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University student culture in China, 1978-1990: Formal and informal organization

Paul Mark Englesberg, University of Massachusetts Amherst


This study is an interdisciplinary inquiry into university student culture in the People's Republic of China with a focus on formal organizations and informal social relations. The purpose of the study is to examine the characteristics of student organizations and networks on campuses and to determine how students participate in and evaluate these organizations. Literature on college student culture and higher education in China is reviewed as a basis for the study. The author's study of Chinese society and prior experiences teaching at Chinese universities further guided the research. The research employed three major types of data collection: participant observation on three campuses in an urban area in western China in 1990, interviews in the United States with Chinese university graduates, and document research. Three types of formal organization were studied: academic divisions by department, grade, and classroom; mass organizations--the Student Association and the Communist Youth League; and a political organization--the Communist Party. Informal groups included networks based on former schoolmate and hometown ties, student societies and clubs, and male-female couples. Classroom groups were found to be the most important reference group for most students. These groups and the related dormitory groups were important both academically and socially. The Student Association and Communist Youth League were found to have limited influence on the majority of students who were passive members. The Communist Party was found to have some indirect influence on students, but only a small percentage of students were recruited as members. The dominant characteristics of the formal groups were their rigid hierarchies and the division between those who held positions and the majority of students who tended to remain uninvolved. The study found informal groups and networks to be active and the preferred mode of interaction for most students. These groups bridged the academic divisions and had fluid, loose structures with little or no hierarchy. During the 1980's, many types of informal groups developed in number and in popularity as students became more involved in extracurricular activities such as part-time work, business, and love affairs.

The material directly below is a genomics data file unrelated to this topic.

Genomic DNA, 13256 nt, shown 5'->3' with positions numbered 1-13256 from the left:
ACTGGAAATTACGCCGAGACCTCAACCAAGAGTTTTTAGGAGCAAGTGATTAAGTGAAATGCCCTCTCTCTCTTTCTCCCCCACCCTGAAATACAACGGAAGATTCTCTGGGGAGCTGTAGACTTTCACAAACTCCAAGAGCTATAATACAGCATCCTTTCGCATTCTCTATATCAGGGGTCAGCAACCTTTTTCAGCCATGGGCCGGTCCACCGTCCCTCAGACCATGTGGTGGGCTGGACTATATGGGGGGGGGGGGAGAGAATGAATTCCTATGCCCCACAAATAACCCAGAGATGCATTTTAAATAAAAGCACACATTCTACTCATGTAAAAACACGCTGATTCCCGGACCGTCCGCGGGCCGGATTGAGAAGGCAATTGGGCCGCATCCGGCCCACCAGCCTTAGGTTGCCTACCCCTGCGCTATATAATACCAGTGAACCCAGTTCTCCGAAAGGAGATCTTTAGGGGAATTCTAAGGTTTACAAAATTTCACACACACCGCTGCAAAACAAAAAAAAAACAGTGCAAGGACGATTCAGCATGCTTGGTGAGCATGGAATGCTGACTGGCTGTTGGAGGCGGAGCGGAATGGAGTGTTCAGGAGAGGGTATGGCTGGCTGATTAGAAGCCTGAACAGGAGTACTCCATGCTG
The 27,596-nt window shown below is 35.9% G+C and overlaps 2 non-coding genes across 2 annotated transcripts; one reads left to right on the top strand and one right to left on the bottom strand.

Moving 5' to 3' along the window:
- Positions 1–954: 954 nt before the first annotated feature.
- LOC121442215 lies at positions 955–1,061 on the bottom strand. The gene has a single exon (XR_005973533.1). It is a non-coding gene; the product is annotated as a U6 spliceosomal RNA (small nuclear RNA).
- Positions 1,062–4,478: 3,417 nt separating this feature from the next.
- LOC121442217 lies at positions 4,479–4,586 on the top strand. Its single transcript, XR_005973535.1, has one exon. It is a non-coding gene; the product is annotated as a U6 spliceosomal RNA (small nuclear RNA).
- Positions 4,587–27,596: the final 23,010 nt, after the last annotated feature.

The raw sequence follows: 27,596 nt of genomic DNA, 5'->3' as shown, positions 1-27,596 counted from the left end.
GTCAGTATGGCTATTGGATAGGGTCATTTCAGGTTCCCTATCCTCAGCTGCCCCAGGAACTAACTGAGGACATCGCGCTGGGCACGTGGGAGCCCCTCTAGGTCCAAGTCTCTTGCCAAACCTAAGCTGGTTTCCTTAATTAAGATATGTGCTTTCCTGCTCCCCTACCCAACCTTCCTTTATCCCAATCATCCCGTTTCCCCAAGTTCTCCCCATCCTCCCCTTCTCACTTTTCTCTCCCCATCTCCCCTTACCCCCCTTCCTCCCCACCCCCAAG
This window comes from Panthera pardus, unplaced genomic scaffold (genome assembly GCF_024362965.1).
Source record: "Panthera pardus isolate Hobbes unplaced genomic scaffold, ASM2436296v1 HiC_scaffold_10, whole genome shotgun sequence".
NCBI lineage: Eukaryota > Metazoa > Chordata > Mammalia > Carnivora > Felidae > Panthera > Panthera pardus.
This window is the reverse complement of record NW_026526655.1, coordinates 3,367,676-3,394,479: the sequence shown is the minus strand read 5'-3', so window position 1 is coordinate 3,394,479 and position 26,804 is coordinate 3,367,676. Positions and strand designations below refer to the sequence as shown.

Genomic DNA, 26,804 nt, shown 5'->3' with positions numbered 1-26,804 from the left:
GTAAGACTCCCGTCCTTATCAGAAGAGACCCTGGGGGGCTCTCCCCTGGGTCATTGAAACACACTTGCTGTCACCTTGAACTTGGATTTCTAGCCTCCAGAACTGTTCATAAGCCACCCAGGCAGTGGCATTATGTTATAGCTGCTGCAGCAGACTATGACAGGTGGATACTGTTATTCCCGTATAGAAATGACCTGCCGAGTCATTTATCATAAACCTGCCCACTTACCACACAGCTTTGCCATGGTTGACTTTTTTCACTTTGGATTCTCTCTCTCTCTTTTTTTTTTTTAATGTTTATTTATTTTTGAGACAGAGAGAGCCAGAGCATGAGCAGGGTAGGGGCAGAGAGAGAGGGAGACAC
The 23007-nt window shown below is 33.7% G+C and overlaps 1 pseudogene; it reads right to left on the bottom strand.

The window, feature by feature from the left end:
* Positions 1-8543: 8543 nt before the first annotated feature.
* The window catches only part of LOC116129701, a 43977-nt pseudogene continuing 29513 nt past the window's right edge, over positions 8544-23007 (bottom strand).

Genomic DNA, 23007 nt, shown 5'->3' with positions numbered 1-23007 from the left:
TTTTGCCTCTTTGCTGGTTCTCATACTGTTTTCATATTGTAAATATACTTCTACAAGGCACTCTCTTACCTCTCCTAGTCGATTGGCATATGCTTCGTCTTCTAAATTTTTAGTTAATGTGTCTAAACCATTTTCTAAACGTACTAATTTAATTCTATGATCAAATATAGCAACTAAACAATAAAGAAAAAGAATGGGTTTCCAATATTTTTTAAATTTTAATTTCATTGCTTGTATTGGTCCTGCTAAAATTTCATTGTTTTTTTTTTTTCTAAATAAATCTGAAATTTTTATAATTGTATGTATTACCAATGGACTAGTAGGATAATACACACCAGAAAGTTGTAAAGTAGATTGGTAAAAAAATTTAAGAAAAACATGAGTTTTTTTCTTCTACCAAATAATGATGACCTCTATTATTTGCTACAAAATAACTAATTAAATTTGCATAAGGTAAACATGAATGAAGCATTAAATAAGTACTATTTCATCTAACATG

Subject Area

Higher education|Educational sociology|Social structure

Recommended Citation

Englesberg, Paul Mark, "University student culture in China, 1978-1990: Formal and informal organization" (1992). Doctoral Dissertations Available from Proquest. AAI9305825.